And right in the middle, wedged between the Cartel and Ben and Chon, there's Dennis, a DEA agent who takes money from all interested parties.  He's spent a lot of years playing the bad guys against his own agency, but he's reaching a moment where he's going to have to pick who he wants to help and who he's happy to hurt, and no one's prepared to make the decision easy on him.

POTENTIAL AND PITFALLS

"Savages" is the 13th novel that Don Winslow has published, and it's interesting that the biggest Winslow fan I know tried to warn me off the book at first.  He felt like it was the overall weakest thing in Winslow's library.  I'm not sure I'd agree, but when you have a library as dense with smart and well-written books as his, "worst" is still pretty damn good.

The thing that makes this seem like such a natural candidate for becoming a movie is the streamlined plot and the very direct, even blunt language of the piece.  It's true that it covers somewhat familiar narrative ground, but it works because of the force of feeling behind it.  The relationship between Ben, Chon, and O works on an iconic level.  They are bound by such intensity that I find myself feeling for them, no matter what their choices are.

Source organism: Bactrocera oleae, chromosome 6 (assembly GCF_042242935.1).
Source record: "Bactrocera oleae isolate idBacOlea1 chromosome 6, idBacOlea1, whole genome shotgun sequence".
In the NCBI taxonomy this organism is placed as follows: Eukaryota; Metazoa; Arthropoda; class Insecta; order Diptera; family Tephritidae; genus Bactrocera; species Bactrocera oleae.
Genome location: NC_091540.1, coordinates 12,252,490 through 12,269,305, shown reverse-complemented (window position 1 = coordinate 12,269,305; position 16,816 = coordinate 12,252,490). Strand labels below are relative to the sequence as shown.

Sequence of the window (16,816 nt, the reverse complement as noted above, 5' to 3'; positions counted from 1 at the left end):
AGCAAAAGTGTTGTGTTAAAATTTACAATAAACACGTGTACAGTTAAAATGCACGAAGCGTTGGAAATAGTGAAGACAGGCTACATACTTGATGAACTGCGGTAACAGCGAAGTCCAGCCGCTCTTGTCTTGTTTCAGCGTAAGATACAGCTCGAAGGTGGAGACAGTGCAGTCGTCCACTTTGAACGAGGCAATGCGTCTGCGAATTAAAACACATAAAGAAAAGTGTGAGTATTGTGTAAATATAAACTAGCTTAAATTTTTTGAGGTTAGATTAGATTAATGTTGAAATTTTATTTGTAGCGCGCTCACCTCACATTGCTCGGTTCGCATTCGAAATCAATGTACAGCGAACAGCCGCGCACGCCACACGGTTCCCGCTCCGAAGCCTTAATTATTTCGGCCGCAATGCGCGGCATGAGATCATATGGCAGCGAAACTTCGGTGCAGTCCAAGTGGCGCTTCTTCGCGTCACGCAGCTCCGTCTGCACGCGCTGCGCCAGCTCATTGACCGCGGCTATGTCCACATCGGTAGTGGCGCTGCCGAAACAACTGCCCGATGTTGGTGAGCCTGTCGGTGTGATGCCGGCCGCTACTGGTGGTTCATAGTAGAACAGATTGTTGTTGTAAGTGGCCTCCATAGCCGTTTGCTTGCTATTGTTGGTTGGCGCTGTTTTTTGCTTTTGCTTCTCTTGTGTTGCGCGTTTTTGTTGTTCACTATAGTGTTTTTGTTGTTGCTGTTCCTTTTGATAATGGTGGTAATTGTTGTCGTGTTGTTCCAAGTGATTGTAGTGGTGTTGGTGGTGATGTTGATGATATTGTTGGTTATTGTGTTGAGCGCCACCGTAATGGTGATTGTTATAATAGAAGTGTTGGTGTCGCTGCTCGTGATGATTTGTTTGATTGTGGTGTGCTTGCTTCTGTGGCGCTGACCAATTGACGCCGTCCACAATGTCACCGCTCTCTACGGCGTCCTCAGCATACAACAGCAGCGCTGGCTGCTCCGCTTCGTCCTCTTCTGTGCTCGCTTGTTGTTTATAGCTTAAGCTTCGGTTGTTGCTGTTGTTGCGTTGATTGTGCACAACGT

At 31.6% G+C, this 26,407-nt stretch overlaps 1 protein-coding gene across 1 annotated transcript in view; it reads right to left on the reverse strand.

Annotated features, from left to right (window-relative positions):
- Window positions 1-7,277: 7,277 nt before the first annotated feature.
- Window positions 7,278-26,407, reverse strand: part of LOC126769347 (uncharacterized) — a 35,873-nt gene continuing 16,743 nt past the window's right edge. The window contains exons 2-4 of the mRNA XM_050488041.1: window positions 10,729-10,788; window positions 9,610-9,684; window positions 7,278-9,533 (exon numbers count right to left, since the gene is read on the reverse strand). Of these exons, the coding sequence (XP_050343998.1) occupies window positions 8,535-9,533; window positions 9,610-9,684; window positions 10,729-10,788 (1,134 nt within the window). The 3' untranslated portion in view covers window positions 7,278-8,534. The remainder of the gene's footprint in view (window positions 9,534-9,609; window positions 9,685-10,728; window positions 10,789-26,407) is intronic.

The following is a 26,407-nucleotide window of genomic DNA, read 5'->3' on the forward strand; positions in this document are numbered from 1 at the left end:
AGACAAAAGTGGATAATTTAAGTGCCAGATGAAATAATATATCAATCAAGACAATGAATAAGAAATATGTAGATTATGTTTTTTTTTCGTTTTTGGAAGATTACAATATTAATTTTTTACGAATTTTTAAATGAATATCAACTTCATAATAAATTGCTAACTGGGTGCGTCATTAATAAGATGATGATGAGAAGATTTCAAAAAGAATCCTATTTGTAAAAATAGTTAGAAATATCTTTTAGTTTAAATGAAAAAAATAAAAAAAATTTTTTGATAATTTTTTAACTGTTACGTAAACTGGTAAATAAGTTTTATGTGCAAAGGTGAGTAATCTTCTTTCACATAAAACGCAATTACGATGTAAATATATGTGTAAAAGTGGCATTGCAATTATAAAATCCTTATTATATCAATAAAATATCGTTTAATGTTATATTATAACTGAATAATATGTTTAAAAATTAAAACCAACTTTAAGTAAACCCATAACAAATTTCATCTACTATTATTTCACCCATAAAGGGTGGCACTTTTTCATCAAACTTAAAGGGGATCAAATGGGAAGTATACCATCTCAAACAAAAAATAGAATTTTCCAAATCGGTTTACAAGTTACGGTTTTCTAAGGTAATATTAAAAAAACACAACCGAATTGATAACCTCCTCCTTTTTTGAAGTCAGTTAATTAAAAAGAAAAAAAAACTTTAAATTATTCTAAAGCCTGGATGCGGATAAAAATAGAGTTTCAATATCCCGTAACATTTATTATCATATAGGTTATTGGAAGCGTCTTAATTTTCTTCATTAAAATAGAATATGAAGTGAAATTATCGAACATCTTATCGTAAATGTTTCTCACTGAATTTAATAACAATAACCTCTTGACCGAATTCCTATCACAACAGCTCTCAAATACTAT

Then there's the Oliver Stone factor.  Stone's work has felt somewhat disconnected for the last decade or so, and in general, it's felt to me for a while now that he just didn't feel any great attraction to anything he's been making.  Looking at a film like 'W." or a film like "World Trade Center," it's hard to see the passion and the lunacy that makes films like "JFK" and "Born On The Fourth Of July" so great.  In "Savages," it feels like he's been given a gift, and I sincerely hope he rises to the occasion.

Having Don Winslow be directly involved in the adaptation is a strong move, and it sounds like he's formed a rock-solid creative relationship with Shane Salerno, who helped write the script.  Salerno's career seems to be heading in a new direction these days, and it all comes down to how well he fits with the material, something we'll know once we see the film.

If the film works, it'll be because Stone and the screenwriters find a way to preserve the voice of the book and because they manage to make it an emotional journey.  If it doesn't work, it's because Stone plays to the surface of things without really engaging the material on a deeper level.  It's one of those books where I can imagine both versions of the movie, and I hope for the best.

One last note… if this works, then I hope Hollywood decides to get off its collective ass and starts greenlighting the other movies based on Winslow's work.  The guy is a monster on the page, and good filmmakers are going to find a wealth of material to work with as they start to dig deeper into that bibliography.  Fingers crossed, this will be the start of a great run of movies brought to life from Winslow's books.  If it happens, I'll be eager to see each of them, and I'll certainly cover the progress here as the films move forward.

"Source Material" appears here as often as possible.